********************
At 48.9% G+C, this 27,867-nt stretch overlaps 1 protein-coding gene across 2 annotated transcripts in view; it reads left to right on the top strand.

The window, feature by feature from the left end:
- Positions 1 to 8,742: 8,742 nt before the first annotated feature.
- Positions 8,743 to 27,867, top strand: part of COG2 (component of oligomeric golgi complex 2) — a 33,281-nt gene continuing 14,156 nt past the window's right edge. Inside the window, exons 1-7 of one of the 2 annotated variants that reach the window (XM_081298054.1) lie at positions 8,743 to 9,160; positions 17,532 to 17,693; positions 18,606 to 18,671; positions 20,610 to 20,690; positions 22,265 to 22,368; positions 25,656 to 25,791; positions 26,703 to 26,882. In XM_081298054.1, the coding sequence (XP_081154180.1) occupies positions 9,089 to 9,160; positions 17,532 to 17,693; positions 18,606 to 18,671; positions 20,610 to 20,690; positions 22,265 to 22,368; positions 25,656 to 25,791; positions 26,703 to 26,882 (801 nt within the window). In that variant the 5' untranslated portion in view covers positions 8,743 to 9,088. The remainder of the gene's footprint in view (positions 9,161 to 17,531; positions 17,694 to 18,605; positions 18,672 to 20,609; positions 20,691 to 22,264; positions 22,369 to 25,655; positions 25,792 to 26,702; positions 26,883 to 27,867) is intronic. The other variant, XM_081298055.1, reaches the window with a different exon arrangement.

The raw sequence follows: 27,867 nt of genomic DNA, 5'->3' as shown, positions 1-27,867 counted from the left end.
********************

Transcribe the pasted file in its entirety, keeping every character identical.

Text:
At 48.9% G+C, this 27,867-nt stretch overlaps 1 protein-coding gene across 2 annotated transcripts in view; it reads left to right on the top strand.

The window, feature by feature from the left end:
- Positions 1 to 8,742: 8,742 nt before the first annotated feature.
- Positions 8,743 to 27,867, top strand: part of COG2 (component of oligomeric golgi complex 2) — a 33,281-nt gene continuing 14,156 nt past the window's right edge. Inside the window, exons 1-7 of one of the 2 annotated variants that reach the window (XM_081298054.1) lie at positions 8,743 to 9,160; positions 17,532 to 17,693; positions 18,606 to 18,671; positions 20,610 to 20,690; positions 22,265 to 22,368; positions 25,656 to 25,791; positions 26,703 to 26,882. In XM_081298054.1, the coding sequence (XP_081154180.1) occupies positions 9,089 to 9,160; positions 17,532 to 17,693; positions 18,606 to 18,671; positions 20,610 to 20,690; positions 22,265 to 22,368; positions 25,656 to 25,791; positions 26,703 to 26,882 (801 nt within the window). In that variant the 5' untranslated portion in view covers positions 8,743 to 9,088. The remainder of the gene's footprint in view (positions 9,161 to 17,531; positions 17,694 to 18,605; positions 18,672 to 20,609; positions 20,691 to 22,264; positions 22,369 to 25,655; positions 25,792 to 26,702; positions 26,883 to 27,867) is intronic. The other variant, XM_081298055.1, reaches the window with a different exon arrangement.

The raw sequence follows: 27,867 nt of genomic DNA, 5'->3' as shown, positions 1-27,867 counted from the left end.